There are many lead singers who wail and moan on a track with their hearts on their sleeves. It’s nothing new or original, it's done to sell records and help a listener relate to a song emotionally. However it’s up to the listener to believe whether what the singer is crying out is true or not…it's not so much that is has to be true, it's just that the listener needs to play along with the the heartbreak fantasy and the failing romances that an artist is lulling over.
Then there's Brad Oberhofer and his band, creatively titled Oberhofer. Some would think this is pretty stupid or arrogant, a lead singer naming the band after himself must mean he's pretty cocksure. The truth is, Brad Oberhofer seems like the complete opposite. The music represents a young man still growing up, scared of commitment, wary of rejection and most of all haunted by heartache from previous lovers. Oberhofer is a way of getting all this out, it’s a way of venting it with the help of a band. And you can tell the band has full faith in its frontman to deliver tales of squashed love over the epic sounding symphonies displayed in minor chords.
It's how Time Capsules II is presented and constructed which is so impressive- its shell is grand and orchestral indie pop, but inside there is true heart and emotion. Normally bands or artists have one or the other, or sometimes neither. It's rare to see a debut act's album produced in such a grandiose style but still remain heartfelt and personal. Vocals could be easily lost in amongst the big production but Oberhofer's surfy-styled twang sails over the instruments like a lonely boat with nowhere to go. It's not anger in his voice, it’s desperation, which makes his vocals even more moving. His sombre and reclusive tone seems genuine; not prefabricated like you would occasionally get from new artists looking for attention trying to make a name for themselves.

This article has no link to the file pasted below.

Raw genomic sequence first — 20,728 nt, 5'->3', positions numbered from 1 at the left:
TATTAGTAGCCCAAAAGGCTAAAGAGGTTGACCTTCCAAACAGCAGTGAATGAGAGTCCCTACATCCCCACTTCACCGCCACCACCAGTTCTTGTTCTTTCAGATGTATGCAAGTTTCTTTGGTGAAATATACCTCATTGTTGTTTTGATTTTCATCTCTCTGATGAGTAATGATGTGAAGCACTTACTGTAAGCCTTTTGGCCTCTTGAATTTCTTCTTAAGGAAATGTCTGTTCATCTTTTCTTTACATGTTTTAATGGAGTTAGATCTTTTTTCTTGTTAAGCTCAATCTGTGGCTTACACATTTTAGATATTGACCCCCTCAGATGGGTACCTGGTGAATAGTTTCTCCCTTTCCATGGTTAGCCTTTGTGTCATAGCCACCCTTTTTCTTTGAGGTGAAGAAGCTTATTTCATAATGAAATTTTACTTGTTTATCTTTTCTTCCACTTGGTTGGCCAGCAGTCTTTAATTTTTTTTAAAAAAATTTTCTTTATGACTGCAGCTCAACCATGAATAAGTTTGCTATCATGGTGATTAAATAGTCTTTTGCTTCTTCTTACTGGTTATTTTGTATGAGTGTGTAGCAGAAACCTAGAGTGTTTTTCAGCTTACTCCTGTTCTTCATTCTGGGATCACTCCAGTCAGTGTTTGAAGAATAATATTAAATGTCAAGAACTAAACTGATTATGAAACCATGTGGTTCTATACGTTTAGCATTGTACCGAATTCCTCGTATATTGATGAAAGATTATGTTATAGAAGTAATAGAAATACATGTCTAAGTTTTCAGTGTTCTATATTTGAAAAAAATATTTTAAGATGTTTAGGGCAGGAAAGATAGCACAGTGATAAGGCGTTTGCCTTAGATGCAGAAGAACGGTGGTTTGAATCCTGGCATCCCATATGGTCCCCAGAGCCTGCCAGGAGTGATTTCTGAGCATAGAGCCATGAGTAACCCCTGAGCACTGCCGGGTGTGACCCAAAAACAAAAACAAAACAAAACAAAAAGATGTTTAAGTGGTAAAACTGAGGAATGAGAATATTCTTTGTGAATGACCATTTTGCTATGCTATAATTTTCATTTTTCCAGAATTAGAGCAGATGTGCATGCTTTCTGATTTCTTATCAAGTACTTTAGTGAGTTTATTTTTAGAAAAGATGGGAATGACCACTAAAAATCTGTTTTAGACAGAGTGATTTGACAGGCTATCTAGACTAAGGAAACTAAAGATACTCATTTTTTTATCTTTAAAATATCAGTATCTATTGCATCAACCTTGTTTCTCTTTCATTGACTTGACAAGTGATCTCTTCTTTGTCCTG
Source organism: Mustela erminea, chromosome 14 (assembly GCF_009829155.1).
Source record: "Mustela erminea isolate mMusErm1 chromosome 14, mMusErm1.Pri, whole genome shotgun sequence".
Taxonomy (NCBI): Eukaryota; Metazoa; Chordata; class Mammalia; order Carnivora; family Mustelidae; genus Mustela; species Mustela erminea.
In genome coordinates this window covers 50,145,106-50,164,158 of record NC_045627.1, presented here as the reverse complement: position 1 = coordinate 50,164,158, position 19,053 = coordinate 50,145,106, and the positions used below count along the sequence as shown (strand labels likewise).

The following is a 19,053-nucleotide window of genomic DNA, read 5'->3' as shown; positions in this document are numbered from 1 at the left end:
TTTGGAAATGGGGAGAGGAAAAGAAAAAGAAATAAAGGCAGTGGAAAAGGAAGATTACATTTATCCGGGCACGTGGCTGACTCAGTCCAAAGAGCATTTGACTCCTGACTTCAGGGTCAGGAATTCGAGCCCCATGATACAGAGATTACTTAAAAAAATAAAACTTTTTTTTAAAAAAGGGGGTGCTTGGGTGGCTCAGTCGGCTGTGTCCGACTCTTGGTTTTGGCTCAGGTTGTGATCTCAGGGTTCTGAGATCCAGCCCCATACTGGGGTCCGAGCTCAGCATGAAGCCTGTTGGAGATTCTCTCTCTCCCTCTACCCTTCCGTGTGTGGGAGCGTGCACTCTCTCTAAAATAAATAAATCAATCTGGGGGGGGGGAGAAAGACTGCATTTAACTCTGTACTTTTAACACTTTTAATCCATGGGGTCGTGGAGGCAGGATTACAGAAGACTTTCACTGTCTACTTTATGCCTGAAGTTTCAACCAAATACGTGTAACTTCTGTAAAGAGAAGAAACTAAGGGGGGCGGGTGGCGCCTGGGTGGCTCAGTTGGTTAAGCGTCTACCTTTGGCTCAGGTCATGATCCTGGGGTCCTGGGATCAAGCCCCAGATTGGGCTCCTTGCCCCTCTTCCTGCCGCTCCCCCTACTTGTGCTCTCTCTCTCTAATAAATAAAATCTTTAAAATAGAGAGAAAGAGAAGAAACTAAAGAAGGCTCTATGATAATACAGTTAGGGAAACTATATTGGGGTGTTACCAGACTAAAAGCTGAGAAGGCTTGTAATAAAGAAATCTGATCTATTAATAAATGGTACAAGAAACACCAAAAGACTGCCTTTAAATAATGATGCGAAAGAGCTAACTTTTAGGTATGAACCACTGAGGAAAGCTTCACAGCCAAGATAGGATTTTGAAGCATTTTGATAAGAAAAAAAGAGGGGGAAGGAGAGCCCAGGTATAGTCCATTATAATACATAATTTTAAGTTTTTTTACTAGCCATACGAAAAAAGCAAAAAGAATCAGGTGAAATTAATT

So does this mean the whole album is one depressing love fest? It’s actually not, as there are some really up beat danceable tracks. Just because Oberhofer's lyrical content is something you'd find in an offbeat romantic indie drama, it doesn't mean the instrumentation follows suit. The second track in titled 'Landline' is a little indie pop gem, containing a ridiculously catchy hook and some twinkling guitar. 'Cruisin' FDR' is pretty much the same too, but less twinkle and more crunch. It just shows that Time Capsules II is more than just doom and gloom, there are rays of sunshine that peak through Brad Oberhofer's dark clouds.
When it comes to the end of the album, the penultimate track 'Haus' is more of a ballad than anything else. At over five minutes, It’s the longest song on the album. It kicks off with a guitar melody that will make you sit and stare into space, a riff that's guaranteed to ransack your brain for thoughts you buried in the back of your mind. This is the formula of Oberhofer's appeal though, the music, his lyrics are created to tug at your heartstrings. There is not one song on this album that a listener can't relate too, whether it’s the saddening piano driven 'HEART' or the heart churning lyrics of 'Away Frm U'.
Some people maybe put off at how personal Time Capsules II feels and then others will welcome how close you can get to this album when listening through it. It's a thinker’s album, an album that will make you stop whatever you're doing to just sit down and let all sorts of memories flood back into your brain. An album designed for indie sweethearts, broken romances or kids in their bedroom trying to swoon a future love unsuccessfully.
Oberhofer takes you to somewhere we've all been at some time in our lives.